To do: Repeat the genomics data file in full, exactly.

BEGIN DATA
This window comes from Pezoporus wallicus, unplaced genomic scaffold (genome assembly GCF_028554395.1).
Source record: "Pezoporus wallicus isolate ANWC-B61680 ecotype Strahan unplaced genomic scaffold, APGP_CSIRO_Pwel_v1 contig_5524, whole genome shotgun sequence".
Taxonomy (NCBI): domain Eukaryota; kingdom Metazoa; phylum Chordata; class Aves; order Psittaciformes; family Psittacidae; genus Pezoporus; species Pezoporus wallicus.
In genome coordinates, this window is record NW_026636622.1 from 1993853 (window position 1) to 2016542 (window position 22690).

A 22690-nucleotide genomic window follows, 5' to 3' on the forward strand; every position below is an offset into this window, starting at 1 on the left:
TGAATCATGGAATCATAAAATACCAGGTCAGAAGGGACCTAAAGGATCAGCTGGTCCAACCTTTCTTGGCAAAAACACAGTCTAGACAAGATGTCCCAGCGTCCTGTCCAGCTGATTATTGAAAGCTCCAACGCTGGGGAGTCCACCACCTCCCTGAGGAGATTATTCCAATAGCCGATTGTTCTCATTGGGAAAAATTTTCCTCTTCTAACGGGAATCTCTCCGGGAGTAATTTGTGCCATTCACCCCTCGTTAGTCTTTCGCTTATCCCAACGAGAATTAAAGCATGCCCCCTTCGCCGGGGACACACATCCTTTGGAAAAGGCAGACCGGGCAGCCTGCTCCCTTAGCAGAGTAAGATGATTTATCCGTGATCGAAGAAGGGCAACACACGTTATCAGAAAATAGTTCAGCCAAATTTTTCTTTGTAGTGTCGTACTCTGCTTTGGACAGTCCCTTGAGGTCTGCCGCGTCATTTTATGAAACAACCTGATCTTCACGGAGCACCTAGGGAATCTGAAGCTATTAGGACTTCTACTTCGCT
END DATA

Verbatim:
This window comes from Pezoporus wallicus, unplaced genomic scaffold (genome assembly GCF_028554395.1).
Source record: "Pezoporus wallicus isolate ANWC-B61680 ecotype Strahan unplaced genomic scaffold, APGP_CSIRO_Pwel_v1 contig_5524, whole genome shotgun sequence".
Taxonomy (NCBI): domain Eukaryota; kingdom Metazoa; phylum Chordata; class Aves; order Psittaciformes; family Psittacidae; genus Pezoporus; species Pezoporus wallicus.
In genome coordinates, this window is record NW_026636622.1 from 1993853 (window position 1) to 2016542 (window position 22690).

A 22690-nucleotide genomic window follows, 5' to 3' on the forward strand; every position below is an offset into this window, starting at 1 on the left:
TGAATCATGGAATCATAAAATACCAGGTCAGAAGGGACCTAAAGGATCAGCTGGTCCAACCTTTCTTGGCAAAAACACAGTCTAGACAAGATGTCCCAGCGTCCTGTCCAGCTGATTATTGAAAGCTCCAACGCTGGGGAGTCCACCACCTCCCTGAGGAGATTATTCCAATAGCCGATTGTTCTCATTGGGAAAAATTTTCCTCTTCTAACGGGAATCTCTCCGGGAGTAATTTGTGCCATTCACCCCTCGTTAGTCTTTCGCTTATCCCAACGAGAATTAAAGCATGCCCCCTTCGCCGGGGACACACATCCTTTGGAAAAGGCAGACCGGGCAGCCTGCTCCCTTAGCAGAGTAAGATGATTTATCCGTGATCGAAGAAGGGCAACACACGTTATCAGAAAATAGTTCAGCCAAATTTTTCTTTGTAGTGTCGTACTCTGCTTTGGACAGTCCCTTGAGGTCTGCCGCGTCATTTTATGAAACAACCTGATCTTCACGGAGCACCTAGGGAATCTGAAGCTATTAGGACTTCTACTTCGCT